gilbert and sullivan and the savoy -- 1/26/24

Today's selection -- from The Secret Life of the Savoy by Olivia Williams.The modern musical—or light opera—theater was revolutionized by the impresario Richard D'Oyly Carte in his Savoy Theatre in London from the 1870s forward. The musicals he featured were new works by the dramatist W.S. Gilbert and the composer Arthur Sullivan:  


“For all the pleasure of his eponymous Opera Company, the opening night of the Savoy Theatre gave D'Oyly an even firmer new grip on the future, and the 'permanent abode' he had wanted for so long. His sturdy red-brick and Portland-stone theatre on the Strand was a source of great personal satisfaction. The building was his independent financial venture, and it tipped the balance of power from Gilbert and Sullivan in his direction. The fact that Gilbert had not appeared this evening at all, followed by many bad-tempered letters, hinted that he begrudged it. D'Oyly's plan was to let his theatre to their partnership, but Gilbert had immediately made a caustic remark about the rent of £4,000 (£40,000) a year, which D'Oyly insisted was well below the market race. D'Oyly confided to Sullivan that he was 'boiling over' with Gilbert's ingratitude after he had built a home for his work: 'Money is not everything co me, and I feel more about this tone he has taken than I care to say'. He rarely told Gilbert anything personal, but often shared his emotions with Sullivan: 'I have worked like a slave for four or five years [in the run-up to opening the theatre]. The overwork and worry have tired me out physically and mentally'.


“The balance of their partnership was a problem even from the beginning. D'Oyly did not think it meant a partnership when it came to decision-making. Gilbert and Sullivan had veto power over casting and free rein during rehearsals, and to D'Oyly that was enough. After a contract that the three signed for Patience, this eventually led to Gilbert's complaint that he felt like a 'hack author' at D'Oyly's commissioning beck and call, there to provide lyrics to order. Sullivan, who only wanted to write one more after Patience, had a similar complaint towards the end 'I shall never consider myself anything more than a paid piecework composer'. 


“D'Oyly had his own unhappiness within the trio. As he wrote to Gilbert, over a decade later: 'If I could be an author like you, I would certainly not be a manager. I am simply the tradesman who sells your works of art'." All three were uneasy about their status in the partnership: Gilbert and Sullivan had the nagging feeling that they were there to serve D'Oyly's light opera ambitions, and D'Oyly had the nagging feeling that the others did not appreciate his work. He was regularly hurt by Gilbert's dismissive attitude, as he felt it, towards him. He felt compelled to point out to Gilbert during one argument that he had 'devoted the greater portion of my time and energies during the best years of my life' to their venture. Two days later he was still upset enough to send an addendum: 'if you do not know — or have forgotten — what I have done, the first passerby in the street could probably tell you.' The relationship between D'Oyly and Gilbert was the most fraught. He wrote to Sullivan that Gilbert was 'almost impossible' during their flare-up over the Savoy Theatre rent. He then crossed it out. The crossed out phrase encapsulated how frustrated but co-dependent they were. Dealing with Gilbert was hard, but D'Oyly could not quite bring himself to say that it was impossible.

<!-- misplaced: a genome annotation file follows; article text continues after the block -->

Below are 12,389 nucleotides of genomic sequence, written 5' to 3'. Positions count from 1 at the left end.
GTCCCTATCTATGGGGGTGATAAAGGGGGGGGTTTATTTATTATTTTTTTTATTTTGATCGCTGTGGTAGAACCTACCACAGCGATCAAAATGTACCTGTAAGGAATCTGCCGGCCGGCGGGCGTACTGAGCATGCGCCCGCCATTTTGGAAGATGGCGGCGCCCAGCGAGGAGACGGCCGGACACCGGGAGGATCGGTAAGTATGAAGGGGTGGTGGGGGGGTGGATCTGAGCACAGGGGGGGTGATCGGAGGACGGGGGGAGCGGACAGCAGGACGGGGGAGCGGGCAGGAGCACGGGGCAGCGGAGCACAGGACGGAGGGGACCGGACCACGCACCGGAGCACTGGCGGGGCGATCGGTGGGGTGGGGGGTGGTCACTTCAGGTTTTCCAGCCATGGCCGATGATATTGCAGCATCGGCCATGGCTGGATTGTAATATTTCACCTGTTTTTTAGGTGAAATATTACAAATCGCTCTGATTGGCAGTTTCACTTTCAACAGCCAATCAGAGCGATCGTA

“Whether or not D'Oyly enjoyed a disproportionate amount of profit, as Gilbert often felt, there was no doubt that the theatre was his pet project. To modern eyes it would no doubt look de trop, but it was complimented by contemporaries as sumptuous but restrained homage to the Italian Renaissance. D'Oyly was keen to claim credit in the programme for having discarded the standard motifs of 'cherubim, muses, angels and mythical deities'," and the change was received with relief by critics. As Reynolds's Newspaper reflected, it was: 'spacious, and with a noble depth and frontage [. . .] a wonderful improvement on those antiquated, fusty, and most uncomfortable portions of the older theatres.’ Unusually, windows were discreetly embedded at the back of the auditorium for natural light and traditional heavy colours were avoided. D'Oyly loved black-and-white marble chequered floors, which he used for the box office and would use again in his hotels. He lauded his own taste as 'rich, but not in the least garish or vulgar'.